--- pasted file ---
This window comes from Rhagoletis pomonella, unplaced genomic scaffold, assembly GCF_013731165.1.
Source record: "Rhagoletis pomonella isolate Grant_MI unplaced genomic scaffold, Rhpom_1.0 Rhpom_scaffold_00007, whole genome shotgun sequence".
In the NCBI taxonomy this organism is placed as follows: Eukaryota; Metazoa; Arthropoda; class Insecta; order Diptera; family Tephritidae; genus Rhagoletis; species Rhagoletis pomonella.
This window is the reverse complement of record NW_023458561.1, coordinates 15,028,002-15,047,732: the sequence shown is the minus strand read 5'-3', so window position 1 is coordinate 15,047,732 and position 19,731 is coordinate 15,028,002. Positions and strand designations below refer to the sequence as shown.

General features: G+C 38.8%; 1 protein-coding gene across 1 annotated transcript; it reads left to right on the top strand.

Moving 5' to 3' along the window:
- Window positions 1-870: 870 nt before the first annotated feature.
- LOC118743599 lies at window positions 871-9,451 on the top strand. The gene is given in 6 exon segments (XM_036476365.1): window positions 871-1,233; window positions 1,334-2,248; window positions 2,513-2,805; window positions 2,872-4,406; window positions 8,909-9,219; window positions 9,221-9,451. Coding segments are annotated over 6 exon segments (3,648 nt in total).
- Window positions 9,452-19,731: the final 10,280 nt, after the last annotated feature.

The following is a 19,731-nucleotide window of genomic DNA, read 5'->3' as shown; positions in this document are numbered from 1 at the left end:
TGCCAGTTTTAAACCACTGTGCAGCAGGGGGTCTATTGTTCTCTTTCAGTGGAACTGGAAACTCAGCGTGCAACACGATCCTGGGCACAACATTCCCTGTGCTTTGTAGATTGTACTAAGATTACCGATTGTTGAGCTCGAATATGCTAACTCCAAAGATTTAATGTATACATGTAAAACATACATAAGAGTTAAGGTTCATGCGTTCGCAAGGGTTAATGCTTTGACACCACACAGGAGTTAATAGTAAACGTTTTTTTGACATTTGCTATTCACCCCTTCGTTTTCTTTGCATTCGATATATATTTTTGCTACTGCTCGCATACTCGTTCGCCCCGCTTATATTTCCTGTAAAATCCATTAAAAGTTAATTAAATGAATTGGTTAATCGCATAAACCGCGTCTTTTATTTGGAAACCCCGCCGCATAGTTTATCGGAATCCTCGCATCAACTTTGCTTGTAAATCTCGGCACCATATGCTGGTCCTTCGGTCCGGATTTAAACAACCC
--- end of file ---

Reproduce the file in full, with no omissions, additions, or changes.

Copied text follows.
This window comes from Rhagoletis pomonella, unplaced genomic scaffold, assembly GCF_013731165.1.
Source record: "Rhagoletis pomonella isolate Grant_MI unplaced genomic scaffold, Rhpom_1.0 Rhpom_scaffold_00007, whole genome shotgun sequence".
In the NCBI taxonomy this organism is placed as follows: Eukaryota; Metazoa; Arthropoda; class Insecta; order Diptera; family Tephritidae; genus Rhagoletis; species Rhagoletis pomonella.
This window is the reverse complement of record NW_023458561.1, coordinates 15,028,002-15,047,732: the sequence shown is the minus strand read 5'-3', so window position 1 is coordinate 15,047,732 and position 19,731 is coordinate 15,028,002. Positions and strand designations below refer to the sequence as shown.

General features: G+C 38.8%; 1 protein-coding gene across 1 annotated transcript; it reads left to right on the top strand.

Moving 5' to 3' along the window:
- Window positions 1-870: 870 nt before the first annotated feature.
- LOC118743599 lies at window positions 871-9,451 on the top strand. The gene is given in 6 exon segments (XM_036476365.1): window positions 871-1,233; window positions 1,334-2,248; window positions 2,513-2,805; window positions 2,872-4,406; window positions 8,909-9,219; window positions 9,221-9,451. Coding segments are annotated over 6 exon segments (3,648 nt in total).
- Window positions 9,452-19,731: the final 10,280 nt, after the last annotated feature.

The following is a 19,731-nucleotide window of genomic DNA, read 5'->3' as shown; positions in this document are numbered from 1 at the left end:
TGCCAGTTTTAAACCACTGTGCAGCAGGGGGTCTATTGTTCTCTTTCAGTGGAACTGGAAACTCAGCGTGCAACACGATCCTGGGCACAACATTCCCTGTGCTTTGTAGATTGTACTAAGATTACCGATTGTTGAGCTCGAATATGCTAACTCCAAAGATTTAATGTATACATGTAAAACATACATAAGAGTTAAGGTTCATGCGTTCGCAAGGGTTAATGCTTTGACACCACACAGGAGTTAATAGTAAACGTTTTTTTGACATTTGCTATTCACCCCTTCGTTTTCTTTGCATTCGATATATATTTTTGCTACTGCTCGCATACTCGTTCGCCCCGCTTATATTTCCTGTAAAATCCATTAAAAGTTAATTAAATGAATTGGTTAATCGCATAAACCGCGTCTTTTATTTGGAAACCCCGCCGCATAGTTTATCGGAATCCTCGCATCAACTTTGCTTGTAAATCTCGGCACCATATGCTGGTCCTTCGGTCCGGATTTAAACAACCC